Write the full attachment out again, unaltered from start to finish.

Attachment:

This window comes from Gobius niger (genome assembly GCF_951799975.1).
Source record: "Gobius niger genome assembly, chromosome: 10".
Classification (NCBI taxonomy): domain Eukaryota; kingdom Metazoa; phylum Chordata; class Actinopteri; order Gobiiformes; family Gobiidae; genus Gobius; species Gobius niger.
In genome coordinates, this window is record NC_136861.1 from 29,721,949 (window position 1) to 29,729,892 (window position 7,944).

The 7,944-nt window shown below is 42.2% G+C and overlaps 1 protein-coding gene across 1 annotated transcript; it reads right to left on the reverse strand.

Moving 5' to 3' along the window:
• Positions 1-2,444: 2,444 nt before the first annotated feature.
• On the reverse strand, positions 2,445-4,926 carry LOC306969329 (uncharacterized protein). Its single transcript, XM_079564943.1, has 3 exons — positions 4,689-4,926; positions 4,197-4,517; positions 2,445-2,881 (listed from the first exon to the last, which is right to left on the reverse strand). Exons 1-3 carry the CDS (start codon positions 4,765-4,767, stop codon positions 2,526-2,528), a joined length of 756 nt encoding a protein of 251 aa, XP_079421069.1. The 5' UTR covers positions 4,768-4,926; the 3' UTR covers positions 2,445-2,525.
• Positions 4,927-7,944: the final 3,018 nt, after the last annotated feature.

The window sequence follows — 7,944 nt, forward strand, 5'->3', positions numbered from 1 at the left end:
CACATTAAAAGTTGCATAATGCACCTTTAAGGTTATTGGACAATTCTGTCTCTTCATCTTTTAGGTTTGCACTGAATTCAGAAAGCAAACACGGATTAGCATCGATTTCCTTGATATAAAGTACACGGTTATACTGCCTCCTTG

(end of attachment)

This window comes from Gobius niger (genome assembly GCF_951799975.1).
Source record: "Gobius niger genome assembly, chromosome: 10".
Classification (NCBI taxonomy): domain Eukaryota; kingdom Metazoa; phylum Chordata; class Actinopteri; order Gobiiformes; family Gobiidae; genus Gobius; species Gobius niger.
In genome coordinates, this window is record NC_136861.1 from 29,721,949 (window position 1) to 29,729,892 (window position 7,944).

The 7,944-nt window shown below is 42.2% G+C and overlaps 1 protein-coding gene across 1 annotated transcript; it reads right to left on the reverse strand.

Moving 5' to 3' along the window:
• Positions 1-2,444: 2,444 nt before the first annotated feature.
• On the reverse strand, positions 2,445-4,926 carry LOC306969329 (uncharacterized protein). Its single transcript, XM_079564943.1, has 3 exons — positions 4,689-4,926; positions 4,197-4,517; positions 2,445-2,881 (listed from the first exon to the last, which is right to left on the reverse strand). Exons 1-3 carry the CDS (start codon positions 4,765-4,767, stop codon positions 2,526-2,528), a joined length of 756 nt encoding a protein of 251 aa, XP_079421069.1. The 5' UTR covers positions 4,768-4,926; the 3' UTR covers positions 2,445-2,525.
• Positions 4,927-7,944: the final 3,018 nt, after the last annotated feature.

The window sequence follows — 7,944 nt, forward strand, 5'->3', positions numbered from 1 at the left end:
CACATTAAAAGTTGCATAATGCACCTTTAAGGTTATTGGACAATTCTGTCTCTTCATCTTTTAGGTTTGCACTGAATTCAGAAAGCAAACACGGATTAGCATCGATTTCCTTGATATAAAGTACACGGTTATACTGCCTCCTTG